It has been mentioned above that when quills are formed of solid steel, the ratio of the overhanging length of the quill to the diameter thereof is usually no greater than 5 to 1. By utilizing the carbide round in the steel portion as disclosed herein, however, ratios of up to 9 to l are quite practical and introduces no problems of deflection of the quill under load. Work can be more accurately machined and more rapidly machined than with conventional steel quills and, inasmuch as the quill is originally made with the steel part in the form of a length of round, it is possible to make a shelf item of the quill according to the present invention and machine the steel portion to size for specific applications on order.

FIG. 2 shows a quill machined for installation into a machine and it will be seen that the steel is formed with a taper 28 and a threaded end portion 30 and a region 32 at the carbide end of the steel with wrench flats thereon and with a carbide portion 34 extending outwardly from the steel portion. It

will be understood that in calculating the ratio of overhang to diameter of the quill according to the present invention, substantially all of the steel is contained within the spindle of the machine so that the length used in calculating the ratio is the length of carbide that projects from the steel and the diameter employed is the diameter of the carbide portion.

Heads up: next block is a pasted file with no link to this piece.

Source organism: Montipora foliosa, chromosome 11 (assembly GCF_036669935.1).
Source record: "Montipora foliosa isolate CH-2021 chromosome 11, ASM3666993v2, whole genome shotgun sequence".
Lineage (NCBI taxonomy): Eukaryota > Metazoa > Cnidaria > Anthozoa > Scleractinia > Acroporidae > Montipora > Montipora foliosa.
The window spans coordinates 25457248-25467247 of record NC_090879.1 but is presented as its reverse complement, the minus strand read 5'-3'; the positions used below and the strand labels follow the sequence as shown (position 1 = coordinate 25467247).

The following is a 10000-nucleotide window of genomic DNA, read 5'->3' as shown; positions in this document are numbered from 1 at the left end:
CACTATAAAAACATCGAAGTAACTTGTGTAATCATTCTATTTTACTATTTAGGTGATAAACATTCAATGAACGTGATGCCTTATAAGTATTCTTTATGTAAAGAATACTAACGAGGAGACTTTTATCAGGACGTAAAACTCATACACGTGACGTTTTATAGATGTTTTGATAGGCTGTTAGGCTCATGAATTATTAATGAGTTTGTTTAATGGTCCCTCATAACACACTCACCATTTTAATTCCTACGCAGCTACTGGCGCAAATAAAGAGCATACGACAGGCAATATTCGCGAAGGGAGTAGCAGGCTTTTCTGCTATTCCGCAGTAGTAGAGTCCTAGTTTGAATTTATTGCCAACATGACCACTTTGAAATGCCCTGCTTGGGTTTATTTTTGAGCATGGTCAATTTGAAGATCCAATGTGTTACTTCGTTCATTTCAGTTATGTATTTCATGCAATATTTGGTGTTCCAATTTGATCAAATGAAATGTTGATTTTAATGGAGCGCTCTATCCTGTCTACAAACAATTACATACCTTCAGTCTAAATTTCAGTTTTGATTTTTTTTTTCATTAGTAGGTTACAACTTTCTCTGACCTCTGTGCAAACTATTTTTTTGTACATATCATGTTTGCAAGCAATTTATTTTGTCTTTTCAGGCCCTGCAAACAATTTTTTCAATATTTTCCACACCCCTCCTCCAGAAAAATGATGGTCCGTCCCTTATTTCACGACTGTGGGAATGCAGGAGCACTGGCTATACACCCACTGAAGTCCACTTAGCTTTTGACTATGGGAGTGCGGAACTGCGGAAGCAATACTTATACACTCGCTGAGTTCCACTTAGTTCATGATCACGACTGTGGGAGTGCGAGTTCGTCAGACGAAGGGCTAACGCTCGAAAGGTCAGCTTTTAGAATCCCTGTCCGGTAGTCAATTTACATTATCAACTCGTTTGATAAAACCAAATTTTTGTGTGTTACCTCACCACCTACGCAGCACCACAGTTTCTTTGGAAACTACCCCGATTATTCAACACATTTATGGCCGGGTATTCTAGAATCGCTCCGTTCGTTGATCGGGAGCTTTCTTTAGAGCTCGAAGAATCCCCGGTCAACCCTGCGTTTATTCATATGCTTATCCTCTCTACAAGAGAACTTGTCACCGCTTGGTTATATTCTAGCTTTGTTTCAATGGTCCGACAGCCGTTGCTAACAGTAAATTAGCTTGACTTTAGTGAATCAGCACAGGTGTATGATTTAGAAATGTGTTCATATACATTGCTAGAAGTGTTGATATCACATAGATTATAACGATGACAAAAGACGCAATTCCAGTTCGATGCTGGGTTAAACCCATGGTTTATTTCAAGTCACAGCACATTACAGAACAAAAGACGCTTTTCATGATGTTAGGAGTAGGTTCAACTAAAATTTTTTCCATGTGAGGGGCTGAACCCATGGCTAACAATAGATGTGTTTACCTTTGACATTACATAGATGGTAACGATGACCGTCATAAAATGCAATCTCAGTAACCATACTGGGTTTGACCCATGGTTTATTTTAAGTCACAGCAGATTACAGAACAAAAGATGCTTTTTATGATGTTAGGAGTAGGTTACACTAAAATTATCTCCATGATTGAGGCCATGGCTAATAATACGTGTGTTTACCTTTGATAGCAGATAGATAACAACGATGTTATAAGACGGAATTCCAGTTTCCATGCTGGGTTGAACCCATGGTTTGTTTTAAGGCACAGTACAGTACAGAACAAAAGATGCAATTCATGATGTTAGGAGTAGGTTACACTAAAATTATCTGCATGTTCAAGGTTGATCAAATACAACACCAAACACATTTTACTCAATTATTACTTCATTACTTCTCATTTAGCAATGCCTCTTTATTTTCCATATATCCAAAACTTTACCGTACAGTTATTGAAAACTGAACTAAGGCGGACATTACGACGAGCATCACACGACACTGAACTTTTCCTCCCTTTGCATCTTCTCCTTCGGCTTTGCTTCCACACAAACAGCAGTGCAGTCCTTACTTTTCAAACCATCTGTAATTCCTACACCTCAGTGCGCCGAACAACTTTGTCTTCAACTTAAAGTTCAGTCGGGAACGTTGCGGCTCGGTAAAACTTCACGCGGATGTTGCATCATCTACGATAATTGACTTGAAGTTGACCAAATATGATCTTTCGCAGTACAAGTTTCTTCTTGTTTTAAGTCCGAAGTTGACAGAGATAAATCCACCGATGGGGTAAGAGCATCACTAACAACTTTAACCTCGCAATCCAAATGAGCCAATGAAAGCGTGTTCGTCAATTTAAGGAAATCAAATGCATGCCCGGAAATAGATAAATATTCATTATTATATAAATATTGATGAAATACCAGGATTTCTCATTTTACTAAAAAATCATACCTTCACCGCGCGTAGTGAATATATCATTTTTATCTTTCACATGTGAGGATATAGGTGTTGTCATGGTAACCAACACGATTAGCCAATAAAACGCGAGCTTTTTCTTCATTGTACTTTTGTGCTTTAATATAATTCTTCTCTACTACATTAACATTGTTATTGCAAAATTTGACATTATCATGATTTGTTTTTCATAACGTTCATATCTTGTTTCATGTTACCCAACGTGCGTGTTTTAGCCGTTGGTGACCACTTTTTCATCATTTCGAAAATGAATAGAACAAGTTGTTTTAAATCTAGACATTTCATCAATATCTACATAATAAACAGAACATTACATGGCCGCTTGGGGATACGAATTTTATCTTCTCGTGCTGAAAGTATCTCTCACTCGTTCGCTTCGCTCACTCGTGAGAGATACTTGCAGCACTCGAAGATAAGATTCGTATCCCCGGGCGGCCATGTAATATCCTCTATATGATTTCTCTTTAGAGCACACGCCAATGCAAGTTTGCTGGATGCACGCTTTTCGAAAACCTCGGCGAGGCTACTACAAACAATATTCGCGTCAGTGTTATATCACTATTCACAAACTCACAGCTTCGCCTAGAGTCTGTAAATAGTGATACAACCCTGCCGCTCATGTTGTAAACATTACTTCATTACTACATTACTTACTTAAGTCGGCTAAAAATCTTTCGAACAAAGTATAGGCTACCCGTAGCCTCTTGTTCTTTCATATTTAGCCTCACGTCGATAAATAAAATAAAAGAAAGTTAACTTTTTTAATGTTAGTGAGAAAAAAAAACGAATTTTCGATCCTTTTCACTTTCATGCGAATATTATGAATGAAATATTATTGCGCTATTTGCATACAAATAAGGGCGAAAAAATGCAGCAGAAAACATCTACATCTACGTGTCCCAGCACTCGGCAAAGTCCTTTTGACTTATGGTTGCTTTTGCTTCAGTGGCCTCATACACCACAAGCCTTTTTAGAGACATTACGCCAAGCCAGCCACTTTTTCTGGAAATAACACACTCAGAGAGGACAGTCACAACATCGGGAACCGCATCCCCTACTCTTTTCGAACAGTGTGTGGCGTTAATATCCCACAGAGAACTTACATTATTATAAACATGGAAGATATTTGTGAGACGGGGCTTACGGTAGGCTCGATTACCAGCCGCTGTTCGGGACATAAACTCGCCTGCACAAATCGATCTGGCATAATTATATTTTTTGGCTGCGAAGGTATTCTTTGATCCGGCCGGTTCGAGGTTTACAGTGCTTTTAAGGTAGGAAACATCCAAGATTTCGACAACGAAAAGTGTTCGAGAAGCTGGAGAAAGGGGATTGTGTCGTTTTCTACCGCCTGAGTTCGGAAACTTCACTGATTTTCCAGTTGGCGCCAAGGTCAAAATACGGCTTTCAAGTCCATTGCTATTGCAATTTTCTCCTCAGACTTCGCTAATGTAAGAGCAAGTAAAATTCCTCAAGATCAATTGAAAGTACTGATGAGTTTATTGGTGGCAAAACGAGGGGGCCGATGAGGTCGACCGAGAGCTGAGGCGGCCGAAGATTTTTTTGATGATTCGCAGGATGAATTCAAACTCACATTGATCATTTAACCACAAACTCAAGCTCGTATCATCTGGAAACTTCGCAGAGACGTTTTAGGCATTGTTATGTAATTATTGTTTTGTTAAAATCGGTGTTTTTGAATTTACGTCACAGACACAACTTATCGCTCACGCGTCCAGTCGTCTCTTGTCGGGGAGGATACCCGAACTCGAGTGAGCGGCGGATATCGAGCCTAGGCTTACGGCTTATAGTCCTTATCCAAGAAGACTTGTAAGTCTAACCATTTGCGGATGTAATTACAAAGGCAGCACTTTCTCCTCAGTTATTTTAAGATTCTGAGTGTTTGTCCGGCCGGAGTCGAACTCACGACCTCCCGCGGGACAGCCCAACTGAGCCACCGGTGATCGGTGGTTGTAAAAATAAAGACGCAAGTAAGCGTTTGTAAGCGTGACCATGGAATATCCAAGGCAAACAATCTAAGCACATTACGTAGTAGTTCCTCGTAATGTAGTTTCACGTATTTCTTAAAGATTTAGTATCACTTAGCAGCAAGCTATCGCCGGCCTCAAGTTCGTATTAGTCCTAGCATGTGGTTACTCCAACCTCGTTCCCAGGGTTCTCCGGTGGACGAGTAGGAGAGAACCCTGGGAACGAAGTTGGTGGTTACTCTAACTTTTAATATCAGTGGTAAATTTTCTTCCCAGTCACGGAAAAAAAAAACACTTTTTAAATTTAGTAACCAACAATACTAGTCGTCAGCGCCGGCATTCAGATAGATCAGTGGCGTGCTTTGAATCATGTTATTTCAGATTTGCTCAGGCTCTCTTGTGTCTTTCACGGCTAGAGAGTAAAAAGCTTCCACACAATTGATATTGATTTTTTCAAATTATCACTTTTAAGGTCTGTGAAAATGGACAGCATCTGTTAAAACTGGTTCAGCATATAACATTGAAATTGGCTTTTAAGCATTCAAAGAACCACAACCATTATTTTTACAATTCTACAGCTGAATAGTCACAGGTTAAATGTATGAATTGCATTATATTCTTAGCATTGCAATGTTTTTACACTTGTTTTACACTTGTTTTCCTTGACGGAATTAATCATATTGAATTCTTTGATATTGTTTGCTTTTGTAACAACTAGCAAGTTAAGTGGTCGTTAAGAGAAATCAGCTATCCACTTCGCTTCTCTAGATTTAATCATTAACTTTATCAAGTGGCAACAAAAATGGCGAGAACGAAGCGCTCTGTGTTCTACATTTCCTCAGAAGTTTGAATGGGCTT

Carbide has substantially three times the stifi'ness of steel (Young's Modulus of Elasticity) and the ratio referred to can thus be increased substantially when carbide is used, as mentioned, up to 9 to l as opposed to a practical maximum of 5 to l for steel quills.

A feature of the present invention that is particularly advantageous is that, in using a quill according to the present invention as opposed to a solid carbide quill, as temperature developed in the tool, for example, a grinding wheel, and passes along the quill back to the holding taper, the steel taper and the steel part of the spindle adjacent the tapered end of the quill expand and contract at the same rate and the proper relationship of the steel part of the spindle of the machine to the quill is maintained.

With a complete carbide quill, not only must the quill be originally manufactured under great difficulty with the desired degree of taper to fit in the machine tool spindle, but a disadvantageous disparity of coefiicients of thermal expansion exists between the taper on such an all carbide quill and the steel of the spindle of the machine in which it is mounted.

The shrink fitting of the carbide in the steel avoids stresses which can arise in a brazed joint between steel and carbide and still holds the carbide and steel firmly together.

Modifications can be made in the present invention within the scope of the appended claims.